Two coworkers were talking a few cubicles away from me and one said “If you believed in asking the saints to pray for you, which I don’t, maybe you should ask John Knox to pray, because he’s probably not too busy.” The insinuation is that Catholics are keeping their saints busy. If only it were so!
The conversation continued with chuckles and with an assurance that there is a hole in the Catholic theology of the “Communion of the Saints.” I listened and immediately wondered what I would do the next time one of my coworkers asked me to pray for them. Am I any more qualified to lift their concern in intercession to God? Just because I am on earth, how is my prayer more effective than the prayer of one who is in the very presence of God?
I know that the idea of asking the saints to pray with us and for us is foreign, even abominable to many who identify as Protestants or Evangelicals. The ironic thing is that the joke was being made by someone who should know better, but that is not the point of this article.
The point is that the Church is one, whether in heaven or on earth. The writer of Hebrews tells us in chapter 12, after giving us a run down of the faith of many Old Testament saints, that “we are surrounded by so great a cloud of witnesses.” Mary Healy in her commentary on the book of Hebrews writes: “As we run this race, we are surrounded by a great cloud of witnesses, as if filling the stands of a huge sports arena. They are the saints of the old covenant (now joined by those of the new covenant), who are rooting for us and passionately interested in the outcome of our lives.”
These are more than pictures or statues or memories in a dusty history book; they are real, living (more living than ever) saints who have won the victory and are in the very presence of God and of the Lamb in heaven. We are united not only in prayer, but also every time we celebrate the Mass which draws heaven and earth together through the person of our Lord Jesus Christ, the Lamb that was slain before the foundation of the world for their sin and ours.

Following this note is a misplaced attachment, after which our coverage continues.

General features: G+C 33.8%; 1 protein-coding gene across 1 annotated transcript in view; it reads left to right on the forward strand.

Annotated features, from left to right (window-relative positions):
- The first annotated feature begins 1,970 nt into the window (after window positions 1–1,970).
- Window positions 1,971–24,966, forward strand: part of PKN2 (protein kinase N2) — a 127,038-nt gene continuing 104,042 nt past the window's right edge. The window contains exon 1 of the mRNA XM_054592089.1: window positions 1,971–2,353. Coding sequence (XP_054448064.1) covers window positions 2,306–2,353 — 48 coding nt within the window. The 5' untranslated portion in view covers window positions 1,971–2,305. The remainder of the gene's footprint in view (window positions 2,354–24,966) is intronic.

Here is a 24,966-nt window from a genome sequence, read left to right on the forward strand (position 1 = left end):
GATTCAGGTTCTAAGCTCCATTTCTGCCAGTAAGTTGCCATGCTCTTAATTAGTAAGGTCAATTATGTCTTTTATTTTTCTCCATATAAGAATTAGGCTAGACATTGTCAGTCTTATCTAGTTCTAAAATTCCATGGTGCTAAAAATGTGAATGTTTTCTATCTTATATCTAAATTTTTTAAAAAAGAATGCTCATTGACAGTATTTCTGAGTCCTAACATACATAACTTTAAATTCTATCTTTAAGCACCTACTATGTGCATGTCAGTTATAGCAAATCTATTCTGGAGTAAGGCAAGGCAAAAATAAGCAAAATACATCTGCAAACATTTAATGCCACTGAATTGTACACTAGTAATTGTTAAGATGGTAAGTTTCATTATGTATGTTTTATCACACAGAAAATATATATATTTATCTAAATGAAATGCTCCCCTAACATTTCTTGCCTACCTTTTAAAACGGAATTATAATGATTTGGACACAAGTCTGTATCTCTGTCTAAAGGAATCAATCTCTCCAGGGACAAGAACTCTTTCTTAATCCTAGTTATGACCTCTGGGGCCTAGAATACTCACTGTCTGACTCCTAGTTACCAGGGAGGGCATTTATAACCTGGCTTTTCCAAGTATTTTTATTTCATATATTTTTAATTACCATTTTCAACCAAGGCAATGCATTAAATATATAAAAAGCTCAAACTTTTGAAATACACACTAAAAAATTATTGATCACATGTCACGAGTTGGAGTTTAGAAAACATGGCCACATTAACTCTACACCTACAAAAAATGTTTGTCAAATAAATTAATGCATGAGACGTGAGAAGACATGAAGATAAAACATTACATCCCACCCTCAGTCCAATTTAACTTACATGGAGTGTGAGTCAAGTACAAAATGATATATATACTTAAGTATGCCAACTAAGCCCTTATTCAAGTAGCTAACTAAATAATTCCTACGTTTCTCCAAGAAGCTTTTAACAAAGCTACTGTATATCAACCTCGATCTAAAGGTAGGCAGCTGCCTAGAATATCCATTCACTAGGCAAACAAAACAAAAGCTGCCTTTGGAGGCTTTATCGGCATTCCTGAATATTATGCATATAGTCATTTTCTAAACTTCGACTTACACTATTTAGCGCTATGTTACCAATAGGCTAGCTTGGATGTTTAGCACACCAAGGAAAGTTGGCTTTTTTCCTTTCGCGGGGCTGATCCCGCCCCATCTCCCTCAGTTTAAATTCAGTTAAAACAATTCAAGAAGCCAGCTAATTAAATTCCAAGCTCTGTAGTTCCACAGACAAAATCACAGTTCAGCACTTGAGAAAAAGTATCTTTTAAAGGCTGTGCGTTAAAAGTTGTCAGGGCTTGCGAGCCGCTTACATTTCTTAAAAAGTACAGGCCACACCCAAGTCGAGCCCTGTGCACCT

The book of Revelation gives us another clue to this amazing ministry the saints have in heaven. In chapter 5, verse 8, John writes: “And when he had taken the scroll, the four living creatures and the twenty-four elders fell down before the Lamb, each holding a harp, and with golden bowls full of incense, which are the prayers of the saints.”
Now of course the unfounded argument or accusation is that Catholics pray to the saints, somehow elevating them to a divine status reserved only to Jesus. This, of course, is not true. What is true is seeing the saints as any other member of the Body of Christ whose main role is to continue to be part of that Body and care for one another. So when you ask me to pray for you, you are not divinizing me, but asking me to fulfill my God-given role of ministering to you as part of the Body of Christ. When I ask St. Francis de Sales to pray for me, I am not divinizing him, but asking him to intercede on my behalf.
One of the great gifts that my Catholic faith has given me is recognizing that death does not separate us. We are in the Church Militant; the saints are in the Church Triumphant; but it is one Church and Jesus Christ is our Head. Another benefit of the gift is knowing I have earthly and heavenly intercessors pulling for me rooting for me and passionately interested in the outcome of my life.